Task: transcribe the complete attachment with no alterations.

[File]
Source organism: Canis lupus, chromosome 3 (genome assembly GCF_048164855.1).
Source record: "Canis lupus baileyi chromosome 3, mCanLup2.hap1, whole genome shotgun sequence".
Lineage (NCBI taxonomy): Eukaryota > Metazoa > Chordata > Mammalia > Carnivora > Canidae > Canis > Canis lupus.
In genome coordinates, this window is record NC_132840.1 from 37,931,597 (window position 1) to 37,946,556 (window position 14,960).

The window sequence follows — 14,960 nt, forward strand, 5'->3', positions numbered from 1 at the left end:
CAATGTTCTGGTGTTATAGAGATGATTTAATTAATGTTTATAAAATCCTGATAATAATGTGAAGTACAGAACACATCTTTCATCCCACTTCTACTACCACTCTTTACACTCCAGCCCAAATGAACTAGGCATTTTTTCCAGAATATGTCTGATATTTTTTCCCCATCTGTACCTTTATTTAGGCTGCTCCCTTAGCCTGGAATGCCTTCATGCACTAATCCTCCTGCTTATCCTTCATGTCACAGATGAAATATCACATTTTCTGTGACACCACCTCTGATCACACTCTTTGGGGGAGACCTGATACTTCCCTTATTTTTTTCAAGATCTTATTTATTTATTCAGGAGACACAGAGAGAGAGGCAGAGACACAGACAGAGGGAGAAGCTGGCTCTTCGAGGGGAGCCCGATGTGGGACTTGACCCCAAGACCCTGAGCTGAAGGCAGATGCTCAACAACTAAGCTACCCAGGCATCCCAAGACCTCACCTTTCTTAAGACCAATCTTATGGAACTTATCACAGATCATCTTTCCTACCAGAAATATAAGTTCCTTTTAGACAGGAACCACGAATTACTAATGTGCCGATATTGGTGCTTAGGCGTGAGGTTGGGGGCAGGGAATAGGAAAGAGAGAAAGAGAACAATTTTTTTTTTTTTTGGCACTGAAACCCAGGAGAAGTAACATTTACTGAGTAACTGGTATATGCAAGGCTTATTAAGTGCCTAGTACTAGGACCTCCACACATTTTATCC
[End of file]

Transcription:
Source organism: Canis lupus, chromosome 3 (genome assembly GCF_048164855.1).
Source record: "Canis lupus baileyi chromosome 3, mCanLup2.hap1, whole genome shotgun sequence".
Lineage (NCBI taxonomy): Eukaryota > Metazoa > Chordata > Mammalia > Carnivora > Canidae > Canis > Canis lupus.
In genome coordinates, this window is record NC_132840.1 from 37,931,597 (window position 1) to 37,946,556 (window position 14,960).

The window sequence follows — 14,960 nt, forward strand, 5'->3', positions numbered from 1 at the left end:
CAATGTTCTGGTGTTATAGAGATGATTTAATTAATGTTTATAAAATCCTGATAATAATGTGAAGTACAGAACACATCTTTCATCCCACTTCTACTACCACTCTTTACACTCCAGCCCAAATGAACTAGGCATTTTTTCCAGAATATGTCTGATATTTTTTCCCCATCTGTACCTTTATTTAGGCTGCTCCCTTAGCCTGGAATGCCTTCATGCACTAATCCTCCTGCTTATCCTTCATGTCACAGATGAAATATCACATTTTCTGTGACACCACCTCTGATCACACTCTTTGGGGGAGACCTGATACTTCCCTTATTTTTTTCAAGATCTTATTTATTTATTCAGGAGACACAGAGAGAGAGGCAGAGACACAGACAGAGGGAGAAGCTGGCTCTTCGAGGGGAGCCCGATGTGGGACTTGACCCCAAGACCCTGAGCTGAAGGCAGATGCTCAACAACTAAGCTACCCAGGCATCCCAAGACCTCACCTTTCTTAAGACCAATCTTATGGAACTTATCACAGATCATCTTTCCTACCAGAAATATAAGTTCCTTTTAGACAGGAACCACGAATTACTAATGTGCCGATATTGGTGCTTAGGCGTGAGGTTGGGGGCAGGGAATAGGAAAGAGAGAAAGAGAACAATTTTTTTTTTTTTTGGCACTGAAACCCAGGAGAAGTAACATTTACTGAGTAACTGGTATATGCAAGGCTTATTAAGTGCCTAGTACTAGGACCTCCACACATTTTATCC